The faithful always find the Almighty on their side, whichever side they have. Sumner would have the Senate know that those in the chamber who voted for the Fugitive Slave Act sinned as much against revealed religion as civic. He appealed, as William Seward had a few years before, to a Higher Law. Men could err, but the divine never did. Fallen men could not presume their laws comported with those of God, or they would “presumptuously and impiously” put themselves on his level. But where one man could sin, another might not. Thus men must question one another. No one would dispute that if Congress ordered a murder, but instead one would take recourse to one’s own conscience.

Much of this gospel of self-doubt and conscience must have fallen on death ears. Since the Revolution, perhaps before, the North’s culture had developed in ways that stressed individual judgment and conscience in ways different from that of the South. In the slave states, the old ways of honor that put reputation and community regard above all remained strong. A Southern man mastered others, whether black, women, or children. He had license to conduct himself largely as he willed, so long as he remained within the community’s broad guidelines. If he thought them wrong, he must comply anyway lest he suffer disgrace. A Southern man might take an interest in religion, and should make proper pious demonstrations, but no odium attached to him if he took his wife to church on Sunday and declined to attend himself. He may have had as much conscience as anyone else, but making it his sole guiding light would have flown in the face of his upbringing. By contrast, men like Sumner felt somewhat more at liberty to dissent from their community and chart their own courses. They felt more controlled by guilt than shame, more disciplined by themselves than others.

One can take this comparison too far. Northerners once acted much as Southerners did and they had not shaken the old ways entirely. Northern politicians did not shy away from the language of honor and disgrace. Nor did they all adopt a pious, inward-looking attitude. Likewise Southerners could find their customary ways deficient and adopt ideas that seemed more fitting to modern conceptions of Christianity and good conduct. Honor and conscience may occupy different ends of a spectrum, but do share one.

 

Senator Sumner Goes to Washington

Charles Sumner (Free Soil-MA)

Henry Adams, the fourth generation of his family to appear in this blog, brought the good news to Charles Sumner twice: Massachusetts chose him as its new senator. Sumner, with no previous experience in office and a stormy career as a spokesman and activist for prison reform and against war and slavery, had reason to doubt his abilities. Winning appeared relatively easy. Governing, if Sumner had any opportunity to at all, would prove harder. Washington and its politicians had displeased a much less radical Sumner on his one prior visit and he had come to public life only with some reluctance and the encouragement of John Quincy Adams.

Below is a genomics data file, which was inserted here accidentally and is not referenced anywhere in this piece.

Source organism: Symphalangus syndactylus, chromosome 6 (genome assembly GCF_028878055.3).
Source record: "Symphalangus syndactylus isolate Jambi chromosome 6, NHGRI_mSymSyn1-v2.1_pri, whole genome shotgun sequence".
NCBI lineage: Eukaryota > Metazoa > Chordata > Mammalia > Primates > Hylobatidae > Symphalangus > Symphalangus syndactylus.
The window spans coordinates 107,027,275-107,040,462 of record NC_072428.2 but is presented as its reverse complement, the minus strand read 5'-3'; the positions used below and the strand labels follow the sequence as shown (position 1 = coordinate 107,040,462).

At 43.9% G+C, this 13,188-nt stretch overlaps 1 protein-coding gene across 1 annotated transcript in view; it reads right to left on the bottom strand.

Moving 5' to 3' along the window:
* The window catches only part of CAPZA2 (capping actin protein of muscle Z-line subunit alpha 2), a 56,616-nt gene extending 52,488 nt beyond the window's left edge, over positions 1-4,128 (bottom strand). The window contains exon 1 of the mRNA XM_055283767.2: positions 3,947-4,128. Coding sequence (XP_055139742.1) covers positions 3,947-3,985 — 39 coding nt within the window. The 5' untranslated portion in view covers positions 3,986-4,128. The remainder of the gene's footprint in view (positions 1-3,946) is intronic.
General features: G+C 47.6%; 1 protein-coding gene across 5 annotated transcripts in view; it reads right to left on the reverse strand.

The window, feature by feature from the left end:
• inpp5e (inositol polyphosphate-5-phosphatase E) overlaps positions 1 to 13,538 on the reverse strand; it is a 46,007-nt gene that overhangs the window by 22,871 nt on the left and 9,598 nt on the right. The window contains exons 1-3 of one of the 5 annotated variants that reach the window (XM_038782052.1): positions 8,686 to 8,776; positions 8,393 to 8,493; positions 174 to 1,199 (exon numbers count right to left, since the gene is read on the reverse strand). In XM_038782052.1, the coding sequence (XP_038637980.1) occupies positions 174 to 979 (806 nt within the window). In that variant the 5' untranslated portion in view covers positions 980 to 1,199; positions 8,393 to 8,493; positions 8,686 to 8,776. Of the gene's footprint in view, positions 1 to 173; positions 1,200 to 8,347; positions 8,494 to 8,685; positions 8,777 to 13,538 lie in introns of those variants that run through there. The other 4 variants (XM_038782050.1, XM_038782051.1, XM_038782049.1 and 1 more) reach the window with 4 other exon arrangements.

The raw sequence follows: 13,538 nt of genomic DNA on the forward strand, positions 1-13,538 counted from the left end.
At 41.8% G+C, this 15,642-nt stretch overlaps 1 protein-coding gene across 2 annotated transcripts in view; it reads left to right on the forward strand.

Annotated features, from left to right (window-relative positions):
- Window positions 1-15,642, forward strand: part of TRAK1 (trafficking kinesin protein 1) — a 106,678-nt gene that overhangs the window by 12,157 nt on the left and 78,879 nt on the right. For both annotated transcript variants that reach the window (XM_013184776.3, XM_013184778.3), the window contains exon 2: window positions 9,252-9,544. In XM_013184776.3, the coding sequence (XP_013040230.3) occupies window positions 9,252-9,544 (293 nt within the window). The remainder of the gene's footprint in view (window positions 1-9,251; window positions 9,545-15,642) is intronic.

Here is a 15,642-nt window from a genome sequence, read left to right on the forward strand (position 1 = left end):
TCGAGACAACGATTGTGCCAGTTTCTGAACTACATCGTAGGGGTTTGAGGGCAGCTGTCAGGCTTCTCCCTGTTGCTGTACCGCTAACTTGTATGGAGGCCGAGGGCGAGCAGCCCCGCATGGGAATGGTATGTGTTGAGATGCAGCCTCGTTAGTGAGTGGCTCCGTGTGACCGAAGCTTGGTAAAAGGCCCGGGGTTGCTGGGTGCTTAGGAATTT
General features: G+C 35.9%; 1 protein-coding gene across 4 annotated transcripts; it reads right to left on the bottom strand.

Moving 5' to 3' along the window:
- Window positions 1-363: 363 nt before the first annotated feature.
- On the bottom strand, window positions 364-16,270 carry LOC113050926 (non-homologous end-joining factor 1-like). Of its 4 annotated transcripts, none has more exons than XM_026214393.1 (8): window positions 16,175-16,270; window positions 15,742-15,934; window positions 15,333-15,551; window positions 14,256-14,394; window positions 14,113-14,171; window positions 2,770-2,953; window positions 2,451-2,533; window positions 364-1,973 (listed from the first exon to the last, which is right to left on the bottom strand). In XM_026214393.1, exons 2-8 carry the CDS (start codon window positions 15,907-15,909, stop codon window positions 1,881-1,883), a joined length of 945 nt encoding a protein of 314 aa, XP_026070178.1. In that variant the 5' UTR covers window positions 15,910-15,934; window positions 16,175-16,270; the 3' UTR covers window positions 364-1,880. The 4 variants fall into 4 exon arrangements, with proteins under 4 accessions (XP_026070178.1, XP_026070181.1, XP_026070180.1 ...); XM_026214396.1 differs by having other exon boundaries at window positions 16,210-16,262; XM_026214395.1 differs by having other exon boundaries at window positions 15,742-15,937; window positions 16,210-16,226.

Barely elected at all, after great struggle, and by a coalition damned by members of both national parties, Sumner lacked the wind at his back that a newly-elected man might hope for. Nor could he dream of putting his stamp on the nation while he remained a member of a tiny minority. His rhetoric, the one area where he might reasonably expect to excel, would now face opposition from skilled proslavery debaters. To employ it to any use, Sumner would have to master the Senate’s arcane rules and traditions or risk making a fool of himself.

Sumner’s embarrassments began as soon as he presented his credentials. By Senate tradition, the senior senator for one’s state presented a newcomer to the chamber. Sumner’s Massachusetts peer chose to oversleep rather than risk the wrath of Daniel Webster, leaving him to hunt down Lewis Cass and beg an introduction. Instead of the customary phrasing where a Senator begged leave to present a colleague, Cass informed the others only that

I have been requested to present the credentials of Charles Sumner, a Senator elect from the State of Massachusetts.

John Hale

Thomas Hart Benton, just defeated for re-election courtesy of David Rice Atchison, had a more sympathetic but just as disheartening welcome for Sumner. He told the new senator that all the great men had gone and taken the great issues of the day with them. Settling down into the desk previously occupied by Jefferson Davis, Sumner could look across a chamber with few allies. New Hampshire’s John Hale seemed like a shady character despite their shared party. He got on better with Salmon P. Chase. Sumner feared William Seward, who he otherwise liked, would always put Whiggery above antislavery. Hamilton Fish, Seward’s New York colleague, lamented Winthrop’s lost seat but went out of his way to make Sumner welcome.

Sumner found unlikely friends among the chamber’s Southern contingent. They knew many Yankees made antislavery speeches back home, but what went on back home didn’t necessarily translate to personal relationships in Washington. Soon Massachusetts antislavery extremist claimed Pierre Soulé as his best friend. He likewise befriended Andrew Pickens Butler, who sat next to him. Seeing in Sumner a man who knew his classics, Butler relied on him to check the quotations he planned to use in speeches. In these situations, and otherwise socially, Sumner declined to raise his antislavery opinions and instead talked or history and far-off happenings.

Soon Sumner settled, if not entirely comfortably, into the regular spin of Washington society. With everyone far from home, the political class formed their own small world with an unending cycle of dinners and other social occasions where they entertained each other in small groups for a large portion of the week. A single week of his first month saw Sumner hosted by Millard Fillmore, the French Minister, and Francis Blair. His party might earn him political isolation, and a few men rubbed Sumner wrong or took a dislike to him, but he didn’t suffer much from personal ostracism.